Microsoft Innovation – Part One

I’ve been around for a long time now. Not as long as some, Stallman for instance predates me by a good bit. But I’ve been around long enough to know a lot about Microsoft, that many people don’t know, even though it is public. Microsoft would rather that most of this was forgotten. It’s a history of Innovation. Innovation by other companies, which was then copied by Microsoft. Since in many cases Microsoft’s competitors no longer exist, due to Microsoft’s predatory monopolistic practices, and Microsoft appears to be the only vendor, many people think that Microsoft invented these ideas. They didn’t.

Let’s go back to the start. What were Bill Gates and Paul Allen doing? Running a company called Traf-O-Data, writing traffic system control programs. Was it the first? No. No innovation here.

What was there next project? Writing a Basic implementation for the IMSAI computer. This was the first time that they used Micro-Soft as the business name. The Basic Programming Language was designed by John George Kemeny and Thomas Eugene Kurtz at Dartmouth University, New Hampshire, USA. Microsoft didn’t invent Basic. They didn’t invent porting either. Their success at IMSAI helped them win more business from the computer manufacturers springing up at the time, and they ported their Basic to several other operating systems, including CP/M, and gained a bit of a reputation as company that could supply computer language implementations. They supplied several Basic implementations to Commodore and Apple for example. I have fond memories of Basic V2.0, which came with the Commodore C64 computer. I had no problem using my knowledge of Basic from an IBM mainframe to program the C64. Yes, it was limited. But it worked pretty well.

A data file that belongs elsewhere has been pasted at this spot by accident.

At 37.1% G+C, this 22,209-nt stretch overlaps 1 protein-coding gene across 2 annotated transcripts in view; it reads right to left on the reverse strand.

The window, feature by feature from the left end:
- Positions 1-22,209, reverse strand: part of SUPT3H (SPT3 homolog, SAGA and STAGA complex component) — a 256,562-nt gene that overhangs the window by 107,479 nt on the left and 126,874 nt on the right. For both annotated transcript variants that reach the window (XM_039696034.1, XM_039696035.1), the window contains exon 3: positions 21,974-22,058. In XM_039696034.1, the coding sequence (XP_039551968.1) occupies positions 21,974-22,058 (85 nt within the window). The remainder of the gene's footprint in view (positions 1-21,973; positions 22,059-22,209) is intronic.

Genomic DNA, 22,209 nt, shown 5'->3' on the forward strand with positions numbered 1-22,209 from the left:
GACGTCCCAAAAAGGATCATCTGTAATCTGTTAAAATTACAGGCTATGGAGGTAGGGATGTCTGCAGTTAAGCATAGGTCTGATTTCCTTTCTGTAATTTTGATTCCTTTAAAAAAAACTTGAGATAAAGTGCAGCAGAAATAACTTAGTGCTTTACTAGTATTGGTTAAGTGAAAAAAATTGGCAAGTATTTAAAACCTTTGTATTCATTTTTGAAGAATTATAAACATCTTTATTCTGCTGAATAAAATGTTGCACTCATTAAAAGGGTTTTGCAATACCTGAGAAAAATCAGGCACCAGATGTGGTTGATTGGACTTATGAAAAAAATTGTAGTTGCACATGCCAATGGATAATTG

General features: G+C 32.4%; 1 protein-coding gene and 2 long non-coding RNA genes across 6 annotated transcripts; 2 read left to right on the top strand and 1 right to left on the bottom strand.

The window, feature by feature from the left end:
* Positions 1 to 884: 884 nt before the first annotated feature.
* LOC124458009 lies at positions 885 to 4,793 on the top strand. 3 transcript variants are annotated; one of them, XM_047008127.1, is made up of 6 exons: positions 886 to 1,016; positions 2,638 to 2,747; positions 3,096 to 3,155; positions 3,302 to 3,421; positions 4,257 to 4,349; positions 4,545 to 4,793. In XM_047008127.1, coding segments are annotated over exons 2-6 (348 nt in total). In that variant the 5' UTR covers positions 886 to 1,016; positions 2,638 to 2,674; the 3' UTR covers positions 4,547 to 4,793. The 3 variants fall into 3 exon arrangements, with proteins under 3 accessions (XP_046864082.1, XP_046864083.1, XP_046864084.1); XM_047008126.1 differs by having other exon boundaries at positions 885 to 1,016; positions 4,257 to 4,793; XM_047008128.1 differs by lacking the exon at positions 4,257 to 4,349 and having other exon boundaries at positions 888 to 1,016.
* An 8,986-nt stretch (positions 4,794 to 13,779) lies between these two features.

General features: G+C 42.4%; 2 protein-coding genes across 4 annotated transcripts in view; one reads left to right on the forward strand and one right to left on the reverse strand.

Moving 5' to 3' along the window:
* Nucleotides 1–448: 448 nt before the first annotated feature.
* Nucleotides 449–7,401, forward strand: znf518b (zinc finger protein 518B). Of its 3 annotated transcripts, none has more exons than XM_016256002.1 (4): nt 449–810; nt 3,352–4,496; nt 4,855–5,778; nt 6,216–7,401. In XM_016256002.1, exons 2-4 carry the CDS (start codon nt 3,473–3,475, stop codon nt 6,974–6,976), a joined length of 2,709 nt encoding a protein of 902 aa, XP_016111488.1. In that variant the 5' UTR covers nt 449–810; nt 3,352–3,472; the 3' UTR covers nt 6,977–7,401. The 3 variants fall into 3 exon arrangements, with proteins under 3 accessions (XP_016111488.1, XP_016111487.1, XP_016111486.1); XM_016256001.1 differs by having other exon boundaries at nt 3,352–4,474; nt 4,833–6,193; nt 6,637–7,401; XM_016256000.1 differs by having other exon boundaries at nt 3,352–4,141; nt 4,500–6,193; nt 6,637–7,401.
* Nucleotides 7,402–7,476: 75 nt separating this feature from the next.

The companies next major shift came with DOS1.0. There are a variety of stories on the internet as to how they got this contract, and several as to how they got the source code. Due to Microsoft’s tendency to ask that all settlements be sealed, no one now knows the truth as to what happened. And those who’ve gone on record, stating one position or another, may not be telling us the truth. That after all is one reason to seal court documents, to hide the truth and there were purportedly several lawsuits.

The most likely variation that I’ve heard is that Bill Gate’s mother was serving on a board with an IBM executive, and told him some of what Microsoft was doing, and pushed him to use Microsoft as a supplier. When the IBM-PC was in design, IBM decided to buy an Operating System, rather than developing their own, and talked to Intergalactic Digital Research and Microsoft. Microsoft got the sale, even though they didn’t have a product of their own at the time (this was apparently hidden from IBM). Microsoft bought a product called Q-DOS from Seattle Computer Products, made some modifications, and sold it to IBM. Q-DOS was a CP/M clone, which may or may not have contained CP/M source code (there are stories…). IBM as a backup also planned to offer CP/M as an option on the new computers.

Again, no innovation here. Not even in selling something you don’t own, smart traders have done this for years. It cuts down on the inventory requirements!

To be continued…

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